In an effort to illustrate my point, let me start off with a story. Two weeks ago, I ran the Long Beach Marathon in an attempt to qualify for Boston. Since it takes about 3-4 weeks to fully recover from running that hard, I’m still taking it pretty easy on my runs – shorter distances, slower pace. Since I really miss the “zone out / moving meditation” experience of my pre-Marathon long runs, I decided on my way home from the Team Breakfast to stop at the beach and do another 5 miles. I started out slowly, and then picked up my pace a little. After a while, my legs started to feel like lead. I didn’t even bother to push myself because I figured I had a built-in excuse.
But then, a guy passed me. He looked like he was struggling. His feet were smacking the pavement loud and hard with every step. He was an injury waiting to happen. My first thought was “Don’t forget to remind the team about how to have a low impact stride”. My second thought was “This guy has lousy mechanics; he looks like he’s hurting; and he’s faster than I am?! That’s pathetic. I really should be able to keep up with him.” So, I picked up my pace, caught up to him, and soon we began a conversation. He picked up his pace, and I picked up mine. It was a challenge, but there was no way I would quit. We got faster and faster. We ran our last 1.5 miles together at a pace I didn’t think I could hold this soon after a marathon; and it was 1:30 minutes/mile faster than what I was doing when I started the run.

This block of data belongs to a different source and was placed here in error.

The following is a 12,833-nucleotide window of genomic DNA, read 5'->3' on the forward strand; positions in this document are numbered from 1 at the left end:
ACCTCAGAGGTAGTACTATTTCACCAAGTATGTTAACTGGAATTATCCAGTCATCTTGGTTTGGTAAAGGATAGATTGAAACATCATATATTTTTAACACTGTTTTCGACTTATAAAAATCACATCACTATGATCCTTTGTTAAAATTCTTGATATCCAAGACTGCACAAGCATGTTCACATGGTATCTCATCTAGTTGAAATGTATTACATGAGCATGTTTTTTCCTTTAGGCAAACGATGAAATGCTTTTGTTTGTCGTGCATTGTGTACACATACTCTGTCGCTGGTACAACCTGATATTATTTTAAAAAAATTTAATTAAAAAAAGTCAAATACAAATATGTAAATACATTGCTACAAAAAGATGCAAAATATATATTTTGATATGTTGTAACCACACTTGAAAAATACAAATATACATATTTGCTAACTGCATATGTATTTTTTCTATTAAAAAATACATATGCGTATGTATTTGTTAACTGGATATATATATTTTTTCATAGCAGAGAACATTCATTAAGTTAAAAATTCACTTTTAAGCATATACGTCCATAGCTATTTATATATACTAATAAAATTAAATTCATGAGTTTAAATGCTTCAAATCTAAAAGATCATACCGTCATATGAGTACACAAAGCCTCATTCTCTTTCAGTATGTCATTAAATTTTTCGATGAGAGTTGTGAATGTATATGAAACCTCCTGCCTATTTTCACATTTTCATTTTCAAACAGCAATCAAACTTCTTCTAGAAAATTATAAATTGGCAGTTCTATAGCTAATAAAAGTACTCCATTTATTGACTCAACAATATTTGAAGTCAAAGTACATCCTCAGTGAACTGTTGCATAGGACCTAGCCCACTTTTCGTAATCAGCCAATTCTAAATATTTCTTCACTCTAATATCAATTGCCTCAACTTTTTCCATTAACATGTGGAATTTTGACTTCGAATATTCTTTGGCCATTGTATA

So, why am I telling you this? Because, if I had been running by myself, I would have been perfectly happy to slog along at my slow pace. I would have taken comfort in my “that’s all I can do because I’m still recovering from a marathon” excuse. I wouldn’t have done my best.
And that’s why I encourage you to come out for the Sunday runs. Your team members will inspire you. They will push you. They will help you find the strength you didn’t know you had. They will bring out the best in you.